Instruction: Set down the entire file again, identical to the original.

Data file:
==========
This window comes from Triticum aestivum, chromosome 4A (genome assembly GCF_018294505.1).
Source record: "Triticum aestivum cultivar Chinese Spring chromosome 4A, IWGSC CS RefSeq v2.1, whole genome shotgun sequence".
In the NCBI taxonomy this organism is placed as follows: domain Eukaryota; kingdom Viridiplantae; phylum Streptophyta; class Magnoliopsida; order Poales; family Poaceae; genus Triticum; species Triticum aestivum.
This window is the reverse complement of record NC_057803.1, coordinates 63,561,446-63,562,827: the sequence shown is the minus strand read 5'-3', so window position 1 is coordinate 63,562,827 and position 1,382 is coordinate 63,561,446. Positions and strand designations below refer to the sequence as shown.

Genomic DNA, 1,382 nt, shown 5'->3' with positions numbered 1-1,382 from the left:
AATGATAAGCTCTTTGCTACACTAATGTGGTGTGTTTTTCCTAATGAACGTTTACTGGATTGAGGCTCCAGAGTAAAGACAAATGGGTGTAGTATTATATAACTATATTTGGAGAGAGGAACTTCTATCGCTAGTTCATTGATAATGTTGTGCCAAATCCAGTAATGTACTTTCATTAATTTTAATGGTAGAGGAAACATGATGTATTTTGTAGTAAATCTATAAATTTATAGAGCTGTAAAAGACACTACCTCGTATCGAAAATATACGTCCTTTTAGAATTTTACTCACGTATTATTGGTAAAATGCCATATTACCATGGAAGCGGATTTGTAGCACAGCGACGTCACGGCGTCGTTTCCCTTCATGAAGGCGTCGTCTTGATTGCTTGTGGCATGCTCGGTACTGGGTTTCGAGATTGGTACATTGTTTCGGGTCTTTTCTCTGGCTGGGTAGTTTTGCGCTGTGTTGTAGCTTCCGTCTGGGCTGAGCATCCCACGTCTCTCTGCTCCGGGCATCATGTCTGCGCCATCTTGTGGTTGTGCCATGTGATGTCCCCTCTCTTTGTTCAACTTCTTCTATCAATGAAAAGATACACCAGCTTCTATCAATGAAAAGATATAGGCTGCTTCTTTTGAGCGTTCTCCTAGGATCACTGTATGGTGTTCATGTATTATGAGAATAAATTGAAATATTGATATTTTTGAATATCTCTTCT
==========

This window comes from Triticum aestivum, chromosome 4A (genome assembly GCF_018294505.1).
Source record: "Triticum aestivum cultivar Chinese Spring chromosome 4A, IWGSC CS RefSeq v2.1, whole genome shotgun sequence".
In the NCBI taxonomy this organism is placed as follows: domain Eukaryota; kingdom Viridiplantae; phylum Streptophyta; class Magnoliopsida; order Poales; family Poaceae; genus Triticum; species Triticum aestivum.
This window is the reverse complement of record NC_057803.1, coordinates 63,561,446-63,562,827: the sequence shown is the minus strand read 5'-3', so window position 1 is coordinate 63,562,827 and position 1,382 is coordinate 63,561,446. Positions and strand designations below refer to the sequence as shown.

Genomic DNA, 1,382 nt, shown 5'->3' with positions numbered 1-1,382 from the left:
AATGATAAGCTCTTTGCTACACTAATGTGGTGTGTTTTTCCTAATGAACGTTTACTGGATTGAGGCTCCAGAGTAAAGACAAATGGGTGTAGTATTATATAACTATATTTGGAGAGAGGAACTTCTATCGCTAGTTCATTGATAATGTTGTGCCAAATCCAGTAATGTACTTTCATTAATTTTAATGGTAGAGGAAACATGATGTATTTTGTAGTAAATCTATAAATTTATAGAGCTGTAAAAGACACTACCTCGTATCGAAAATATACGTCCTTTTAGAATTTTACTCACGTATTATTGGTAAAATGCCATATTACCATGGAAGCGGATTTGTAGCACAGCGACGTCACGGCGTCGTTTCCCTTCATGAAGGCGTCGTCTTGATTGCTTGTGGCATGCTCGGTACTGGGTTTCGAGATTGGTACATTGTTTCGGGTCTTTTCTCTGGCTGGGTAGTTTTGCGCTGTGTTGTAGCTTCCGTCTGGGCTGAGCATCCCACGTCTCTCTGCTCCGGGCATCATGTCTGCGCCATCTTGTGGTTGTGCCATGTGATGTCCCCTCTCTTTGTTCAACTTCTTCTATCAATGAAAAGATACACCAGCTTCTATCAATGAAAAGATATAGGCTGCTTCTTTTGAGCGTTCTCCTAGGATCACTGTATGGTGTTCATGTATTATGAGAATAAATTGAAATATTGATATTTTTGAATATCTCTTCT